Patricia D. GRIFFIN; Michael E. Poole; David W. Wrench; Phillip A. Ziady; Rebecca M. Ziady; Frankie Bailey; Ricky V. Bowling; Darin W.S. Bradley; Virginia K. Bruchi; Timothy Ward Bullock; Rebecca A. Clauss; Bobby S. Cockrell; Christopher Allen Colangelo; Stuart Douglas Coward, IV; Thomas Edward Davenport, II; Troy A. Davis; Scott Peter Del Pozzo; Peter C. Eure, Jr.; Edith P. Evans; Thomas Troy Gardner; Patsy O. Gentry; Mark D. Gottlieb; Jeffrey Stephen Hamerstein; Richard G. Hardin; Christopher D. Hendges; Rohn F. Hull; Amy Elizabeth Humphrey; Frederick C. Hutchins; Mark Kevin Justice; Joseph S. Kimrey; J. Paul Kumhyr; William S. Landon; Curtis L. Lowe; David William Minor; Dwight E. Minor; Edward Dennis Moxin; Michael William Norton; Bryan Everett Perry; Wallace Earl Piper; Christopher Paul Pitre; Robert D. Powers; Jerry B. Radford; Joseph W. Robbins, Jr.; Dwayne C. Smith; Scott C. Toth; Lee M. Van Vleet; Ardie C. Watkins; Philip Wayne Wheeler; Sean Roibin Woolrich, Plaintiffs-Appellants, v. WAKE COUNTY, Defendant-Appellee.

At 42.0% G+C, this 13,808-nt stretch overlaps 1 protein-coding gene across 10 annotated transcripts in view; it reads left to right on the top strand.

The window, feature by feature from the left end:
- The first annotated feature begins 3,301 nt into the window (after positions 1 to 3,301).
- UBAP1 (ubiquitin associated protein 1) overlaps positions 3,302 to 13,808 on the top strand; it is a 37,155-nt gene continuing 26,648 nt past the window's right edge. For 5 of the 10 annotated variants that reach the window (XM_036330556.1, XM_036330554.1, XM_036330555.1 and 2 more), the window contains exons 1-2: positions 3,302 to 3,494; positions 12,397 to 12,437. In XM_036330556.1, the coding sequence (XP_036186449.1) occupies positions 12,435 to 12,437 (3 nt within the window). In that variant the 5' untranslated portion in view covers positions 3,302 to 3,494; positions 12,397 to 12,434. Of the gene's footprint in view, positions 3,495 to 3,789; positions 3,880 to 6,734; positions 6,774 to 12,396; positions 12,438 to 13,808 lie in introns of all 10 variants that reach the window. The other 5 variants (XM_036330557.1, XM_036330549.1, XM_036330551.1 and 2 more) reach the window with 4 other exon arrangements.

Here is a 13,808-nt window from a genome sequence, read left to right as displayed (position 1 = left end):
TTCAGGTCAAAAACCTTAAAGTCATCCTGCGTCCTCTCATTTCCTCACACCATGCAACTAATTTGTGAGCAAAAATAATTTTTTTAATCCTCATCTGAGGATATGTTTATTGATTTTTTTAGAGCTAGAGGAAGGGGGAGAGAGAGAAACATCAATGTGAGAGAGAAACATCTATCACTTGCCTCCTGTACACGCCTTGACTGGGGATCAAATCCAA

A class of emergency medical technicians (EMTs) employed by Wake County, North Carolina, allege that the County erroneously paid them a half-time overtime premium according to the “fluctuating workweek” pay plan rather than the standard time-and-a-half overtime compensation under the Fair Labor Standards Act (FLSA), 29 U.S.C. § 207(a)(1). Finding no violation of the FLSA, we affirm the judgment of the district court dismissing the suit.
Plaintiffs are or were employed by the County as EMTs. According to a preset written schedule, the County's EMTs work twenty-four hours on, twenty-four hours off, twenty-four hours on, twenty-four hours off, twenty-four hours on, and then ninety-six hours (four days) off. Thus, the EMTs work either forty-eight or seventy-two hours in any given week throughout the year.